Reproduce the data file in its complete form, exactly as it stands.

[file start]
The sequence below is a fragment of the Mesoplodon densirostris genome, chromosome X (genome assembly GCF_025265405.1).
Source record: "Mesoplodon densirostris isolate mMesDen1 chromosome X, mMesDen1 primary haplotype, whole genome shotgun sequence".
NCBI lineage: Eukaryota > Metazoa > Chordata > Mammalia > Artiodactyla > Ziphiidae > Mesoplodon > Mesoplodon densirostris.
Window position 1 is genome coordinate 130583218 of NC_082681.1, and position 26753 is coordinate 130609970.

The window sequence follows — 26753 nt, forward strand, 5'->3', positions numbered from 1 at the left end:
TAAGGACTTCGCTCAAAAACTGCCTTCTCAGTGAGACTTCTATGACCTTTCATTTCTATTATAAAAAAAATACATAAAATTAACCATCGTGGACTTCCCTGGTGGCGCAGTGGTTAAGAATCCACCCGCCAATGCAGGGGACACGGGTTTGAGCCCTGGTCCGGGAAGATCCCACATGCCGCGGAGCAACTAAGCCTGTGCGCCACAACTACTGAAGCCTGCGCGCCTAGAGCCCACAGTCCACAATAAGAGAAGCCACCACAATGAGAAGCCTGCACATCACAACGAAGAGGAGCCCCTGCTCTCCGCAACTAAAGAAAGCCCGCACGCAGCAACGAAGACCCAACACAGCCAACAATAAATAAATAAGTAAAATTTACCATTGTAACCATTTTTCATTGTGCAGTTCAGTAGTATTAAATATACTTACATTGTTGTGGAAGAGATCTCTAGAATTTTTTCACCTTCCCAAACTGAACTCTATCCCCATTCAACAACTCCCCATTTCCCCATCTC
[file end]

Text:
The sequence below is a fragment of the Mesoplodon densirostris genome, chromosome X (genome assembly GCF_025265405.1).
Source record: "Mesoplodon densirostris isolate mMesDen1 chromosome X, mMesDen1 primary haplotype, whole genome shotgun sequence".
NCBI lineage: Eukaryota > Metazoa > Chordata > Mammalia > Artiodactyla > Ziphiidae > Mesoplodon > Mesoplodon densirostris.
Window position 1 is genome coordinate 130583218 of NC_082681.1, and position 26753 is coordinate 130609970.

The window sequence follows — 26753 nt, forward strand, 5'->3', positions numbered from 1 at the left end:
TAAGGACTTCGCTCAAAAACTGCCTTCTCAGTGAGACTTCTATGACCTTTCATTTCTATTATAAAAAAAATACATAAAATTAACCATCGTGGACTTCCCTGGTGGCGCAGTGGTTAAGAATCCACCCGCCAATGCAGGGGACACGGGTTTGAGCCCTGGTCCGGGAAGATCCCACATGCCGCGGAGCAACTAAGCCTGTGCGCCACAACTACTGAAGCCTGCGCGCCTAGAGCCCACAGTCCACAATAAGAGAAGCCACCACAATGAGAAGCCTGCACATCACAACGAAGAGGAGCCCCTGCTCTCCGCAACTAAAGAAAGCCCGCACGCAGCAACGAAGACCCAACACAGCCAACAATAAATAAATAAGTAAAATTTACCATTGTAACCATTTTTCATTGTGCAGTTCAGTAGTATTAAATATACTTACATTGTTGTGGAAGAGATCTCTAGAATTTTTTCACCTTCCCAAACTGAACTCTATCCCCATTCAACAACTCCCCATTTCCCCATCTC